A DNA Test Reunites Unknown Relatives

Both had been unaware of each other for years.

Ashley Foster August 11, 2018
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Evelyn Wolfe received a surprise package in the mail one day from an unknown relative. Her son thought surely it was a scam, but she replied anyway, feeling there was some truth in the story. The relative, Jane Ballard Ben-Hashal, was the daughter of her nephew, Bruce, who had passed away long ago. He had been unaware of the birth or adoption of his daughter.

When Evelyn was just 7 years old her oldest brother, Max, had a son, Bruce. When Bruce was 9, he came down with rheumatic fever which left him with a damaged heart. The winters in Canada were particularly difficult for him, so his parents moved him to Florida. Bruce lived much longer than his doctors anticipated, but in January 1961, he died from pneumonia.

When Evelyn received the letter, she thought she remembered Bruce having a girlfriend in Florida whose mother made her break up with him because he was ill. Little did he know, she was pregnant and placed the baby for adoption. The baby, Jane, was raised Roman Catholic. While she was in college, she started dating a man named Guri Ben-Hashal, a Jewish-Israeli. They agreed to marry, but she converted to Judaism first for the sake of their future children.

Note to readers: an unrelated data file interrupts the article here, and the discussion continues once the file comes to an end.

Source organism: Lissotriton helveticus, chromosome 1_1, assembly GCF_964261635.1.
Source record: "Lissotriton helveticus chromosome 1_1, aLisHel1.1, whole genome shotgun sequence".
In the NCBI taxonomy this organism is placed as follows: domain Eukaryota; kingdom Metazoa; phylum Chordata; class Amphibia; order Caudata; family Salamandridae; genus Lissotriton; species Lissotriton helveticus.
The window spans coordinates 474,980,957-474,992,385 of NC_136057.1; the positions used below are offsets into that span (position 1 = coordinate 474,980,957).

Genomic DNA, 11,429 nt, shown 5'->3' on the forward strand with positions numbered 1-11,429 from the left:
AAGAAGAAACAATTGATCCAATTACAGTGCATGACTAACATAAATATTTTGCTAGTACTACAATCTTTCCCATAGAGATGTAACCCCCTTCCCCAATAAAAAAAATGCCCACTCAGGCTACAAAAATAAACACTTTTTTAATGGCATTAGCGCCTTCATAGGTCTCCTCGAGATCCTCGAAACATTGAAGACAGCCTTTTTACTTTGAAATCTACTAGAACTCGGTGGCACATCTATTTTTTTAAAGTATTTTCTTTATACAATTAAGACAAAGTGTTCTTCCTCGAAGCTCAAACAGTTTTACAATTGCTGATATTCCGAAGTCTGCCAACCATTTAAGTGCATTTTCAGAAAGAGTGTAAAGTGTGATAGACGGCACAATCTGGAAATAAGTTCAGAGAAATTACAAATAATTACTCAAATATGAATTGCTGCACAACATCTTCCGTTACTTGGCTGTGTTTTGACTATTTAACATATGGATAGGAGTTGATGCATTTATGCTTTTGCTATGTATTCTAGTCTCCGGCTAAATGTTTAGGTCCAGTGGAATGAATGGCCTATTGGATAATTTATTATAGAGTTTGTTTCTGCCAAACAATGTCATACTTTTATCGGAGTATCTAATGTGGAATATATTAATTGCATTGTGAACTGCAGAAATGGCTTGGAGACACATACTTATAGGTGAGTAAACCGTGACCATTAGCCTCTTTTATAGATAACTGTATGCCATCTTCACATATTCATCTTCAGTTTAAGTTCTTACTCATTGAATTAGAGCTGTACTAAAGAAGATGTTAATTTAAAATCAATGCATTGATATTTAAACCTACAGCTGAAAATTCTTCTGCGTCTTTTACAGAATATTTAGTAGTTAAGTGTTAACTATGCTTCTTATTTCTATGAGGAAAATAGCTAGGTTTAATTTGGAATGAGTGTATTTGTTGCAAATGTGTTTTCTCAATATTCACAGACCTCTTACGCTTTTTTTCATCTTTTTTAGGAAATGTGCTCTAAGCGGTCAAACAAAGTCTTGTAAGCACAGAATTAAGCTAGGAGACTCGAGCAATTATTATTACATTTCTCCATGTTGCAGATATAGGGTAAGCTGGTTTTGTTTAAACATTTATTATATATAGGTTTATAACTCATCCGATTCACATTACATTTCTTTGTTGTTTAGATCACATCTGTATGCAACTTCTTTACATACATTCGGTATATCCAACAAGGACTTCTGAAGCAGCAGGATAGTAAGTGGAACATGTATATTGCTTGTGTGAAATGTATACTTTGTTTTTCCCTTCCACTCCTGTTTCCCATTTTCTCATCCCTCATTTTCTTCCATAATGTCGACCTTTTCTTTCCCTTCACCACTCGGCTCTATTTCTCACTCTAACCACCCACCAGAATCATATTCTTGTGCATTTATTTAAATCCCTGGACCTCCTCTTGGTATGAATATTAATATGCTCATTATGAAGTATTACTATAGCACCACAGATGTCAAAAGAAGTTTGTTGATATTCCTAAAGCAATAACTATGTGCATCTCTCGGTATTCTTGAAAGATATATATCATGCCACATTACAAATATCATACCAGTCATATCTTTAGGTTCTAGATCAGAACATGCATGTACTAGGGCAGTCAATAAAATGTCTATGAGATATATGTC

Many years later, she decided to investigate her heritage. She took a DNA test expecting it to show her as Native American. She was shocked to learn that she was 50 percent Jewish. Through working her DNA matches and building a family tree, she found Max’s obituary. It had Evelyn listed as a survivor. After the initial correspondence, the two emailed back and forth sharing with each other about their lives. Evelyn met with Jane in May, and both are grateful for their new found family.

Your first step in your search and reunion journey is to register in Adoption.com’s Reunion Registry.

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Ashley Foster

Ashley Foster is a freelance writer. She is a wife and mother of two currently residing in Florida. She loves taking trips to the beach with her husband and sons. As an infant, she was placed with a couple in a closed adoption. Ashley was raised with two sisters who were also adopted. In 2016, she was reunited with her biological family. She advocates for adoptees' rights and DNA testing for those who are searching for family. Above all, she is thankful that she was given life. You can read her blog at http://ashleysfoster.blogspot.com/.


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